Deirdre Hargey, Liadh Ní Riada, Mary Lou McDonald and Michelle O'Neill
Saturday is count day to elect the next President of Ireland. Irish citizens living in the North do not have a vote in this election. But that shouldn’t stop you from having your say. Almost all of us have relatives, friends, associates who will have a vote. So it’s not too late. With less than 48 hours to go before polls close give them a ring. Send them a text. Email. Facebook. Instagram. Urge them to vote for the only Presidential candidate who has put the North and the issue of Irish Unity front and centre in her campaign – Liadh Ní Riada.
Liadh is the Sinn Féin candidate. A gaelgeoir. A musician. An activist. A republican. A woman. A member of the European Parliament representing the Munster constituency. The daughter of Sean O’Riada who was the single most important figure in the revival of Irish traditional music in the 1960s and who wrote the acclaimed Mise Éire.
For weeks now Liadh, along with her team of party activists, have been a familiar sight on the roads and motorways as they crisscross the island of Ireland. This week she was in Belfast.
Whatever the outcome of this Presidential election we all need to ensure that this is the last time that Irish citizens in the north are denied the vote to elect the President of Ireland.
Next May there will be an opportunity to change this. On May 24th, the same date as the EU and local government elections in the south, a referendum will be held on extending the vote in presidential elections.
Sinn Féin has consistently argued for Irish citizens in the north and those who in live in the diaspora to have a say in the life of the nation, including the right of northern representatives to speak in the Oireachtas. When we raised it during the Good Friday Agreement negotiations the then Taoiseach, Bertie Ahern, committed to facilitate this. However, in 2006 the Fianna Fáil government reneged on this commitment.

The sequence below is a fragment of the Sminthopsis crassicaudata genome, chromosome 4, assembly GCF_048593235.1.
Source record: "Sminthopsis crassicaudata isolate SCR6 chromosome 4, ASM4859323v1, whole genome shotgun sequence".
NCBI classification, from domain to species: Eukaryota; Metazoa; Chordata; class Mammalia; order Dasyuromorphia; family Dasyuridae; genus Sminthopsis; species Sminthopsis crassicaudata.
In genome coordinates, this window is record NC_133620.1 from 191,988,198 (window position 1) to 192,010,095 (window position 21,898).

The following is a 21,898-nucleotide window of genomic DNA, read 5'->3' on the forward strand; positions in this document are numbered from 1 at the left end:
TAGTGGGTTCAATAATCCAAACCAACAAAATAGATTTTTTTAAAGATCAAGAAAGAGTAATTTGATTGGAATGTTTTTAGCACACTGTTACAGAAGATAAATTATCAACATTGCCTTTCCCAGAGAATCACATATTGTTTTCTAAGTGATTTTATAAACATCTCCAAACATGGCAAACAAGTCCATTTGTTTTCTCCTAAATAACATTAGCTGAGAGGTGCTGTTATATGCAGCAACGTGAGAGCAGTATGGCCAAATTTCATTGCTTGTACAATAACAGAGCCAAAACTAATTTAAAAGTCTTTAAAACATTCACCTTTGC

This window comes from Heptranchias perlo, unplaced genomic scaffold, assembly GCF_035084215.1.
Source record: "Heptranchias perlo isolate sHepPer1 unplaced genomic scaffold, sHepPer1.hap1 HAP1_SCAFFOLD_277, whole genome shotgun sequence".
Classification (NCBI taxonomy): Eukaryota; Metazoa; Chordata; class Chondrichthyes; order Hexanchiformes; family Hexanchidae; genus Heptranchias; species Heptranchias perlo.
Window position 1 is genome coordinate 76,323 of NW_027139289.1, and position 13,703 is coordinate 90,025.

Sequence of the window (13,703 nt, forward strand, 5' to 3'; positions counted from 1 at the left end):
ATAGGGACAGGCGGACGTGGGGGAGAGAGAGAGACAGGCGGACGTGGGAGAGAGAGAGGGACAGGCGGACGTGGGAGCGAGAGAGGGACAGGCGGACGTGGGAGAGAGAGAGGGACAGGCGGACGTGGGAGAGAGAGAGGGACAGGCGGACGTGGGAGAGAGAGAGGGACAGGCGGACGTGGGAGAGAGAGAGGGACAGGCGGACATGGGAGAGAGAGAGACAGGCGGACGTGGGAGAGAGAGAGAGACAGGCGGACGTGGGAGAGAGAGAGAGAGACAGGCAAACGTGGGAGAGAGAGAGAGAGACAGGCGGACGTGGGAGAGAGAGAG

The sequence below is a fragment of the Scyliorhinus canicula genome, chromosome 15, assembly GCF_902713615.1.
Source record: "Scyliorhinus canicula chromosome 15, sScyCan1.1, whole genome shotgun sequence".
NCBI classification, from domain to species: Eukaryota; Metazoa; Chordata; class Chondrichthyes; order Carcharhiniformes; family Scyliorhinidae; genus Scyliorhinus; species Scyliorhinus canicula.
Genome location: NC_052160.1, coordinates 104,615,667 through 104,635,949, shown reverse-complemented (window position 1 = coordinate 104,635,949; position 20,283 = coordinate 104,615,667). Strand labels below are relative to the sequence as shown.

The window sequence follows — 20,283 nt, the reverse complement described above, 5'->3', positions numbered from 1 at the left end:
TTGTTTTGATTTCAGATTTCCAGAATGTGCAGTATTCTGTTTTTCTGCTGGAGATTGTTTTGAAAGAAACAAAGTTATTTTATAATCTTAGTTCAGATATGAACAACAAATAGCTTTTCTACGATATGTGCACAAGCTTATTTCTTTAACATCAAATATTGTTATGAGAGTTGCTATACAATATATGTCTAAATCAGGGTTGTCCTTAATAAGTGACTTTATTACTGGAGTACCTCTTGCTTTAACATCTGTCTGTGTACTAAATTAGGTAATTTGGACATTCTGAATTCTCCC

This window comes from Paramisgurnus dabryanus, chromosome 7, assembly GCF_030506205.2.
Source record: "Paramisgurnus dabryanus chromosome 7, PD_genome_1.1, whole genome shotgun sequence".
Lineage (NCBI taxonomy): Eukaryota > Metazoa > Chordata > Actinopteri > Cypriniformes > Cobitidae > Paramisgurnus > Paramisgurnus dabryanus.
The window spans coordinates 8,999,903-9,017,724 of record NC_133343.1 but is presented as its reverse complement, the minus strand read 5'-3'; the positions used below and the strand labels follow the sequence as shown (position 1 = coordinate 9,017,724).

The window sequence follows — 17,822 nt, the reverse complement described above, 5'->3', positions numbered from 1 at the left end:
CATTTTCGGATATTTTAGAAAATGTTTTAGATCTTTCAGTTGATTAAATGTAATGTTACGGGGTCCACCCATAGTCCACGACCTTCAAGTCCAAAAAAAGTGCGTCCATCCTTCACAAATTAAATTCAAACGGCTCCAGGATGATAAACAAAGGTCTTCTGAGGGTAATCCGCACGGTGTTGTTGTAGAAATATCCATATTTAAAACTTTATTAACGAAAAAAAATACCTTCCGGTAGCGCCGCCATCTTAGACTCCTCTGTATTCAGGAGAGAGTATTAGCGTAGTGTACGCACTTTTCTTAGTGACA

In 2011 the newly Fine Gael/Labour government agreed to establish a Constitutional Convention to recommend constitutional reform. Sinn Féin made a detailed submission including the proposition that Irish citizens in the north and the Irish diaspora should have the right to vote in Presidential elections.
Two years later in September 2013 the Constitutional Convention heard evidence on this from academic and legal experts. The views of representatives of Irish communities living in the USA, Britain, Canada, Australia and elsewhere around the world, were also heard via a live video link-up.
I was there along with Martin McGuinness and Mary Lou McDonald. It was a good debate. Many speakers took the view that the opportunity for unionists to vote for an Irish President – if they choose to – was a positive way of engaging with unionists. It is also a natural extension of the Good Friday Agreement.
78% said yes to citizens’ resident outside the State having the right to vote in a Presidential election. When specifically asked about citizens resident in the north 73% said yes.
It has taken five years of constant lobbying to get to get a date for this referendum. In May the Taoiseach said that: “Following through on a Citizens’ Assembly proposal, we will have a referendum next year on extending the right to vote in presidential elections to all Irish citizens, including those living in the North and across the world …”
The date set is May 24th next year.
That gives all of us who support this concept the time to plan, strategise and prepare a campaign to win that referendum. Inevitably parties, including Sinn Féin, will be very busy fighting the local and European elections, and possibly a general election. Despite this there must be a significant and priority focus on the referendum vote.
It will also require a dialogue with unionism. A widening of the franchise for Presidential elections will offer those who are unionist the opportunity to engage in a positive and inclusive way and to participate in the life of the Irish nation. It will enhance the role of the President as the representative of all the citizens of Ireland and will be seen as a modernising measure in the context of Irish citizenship and of the institution. So, once the count concludes on Saturday this is our next big project.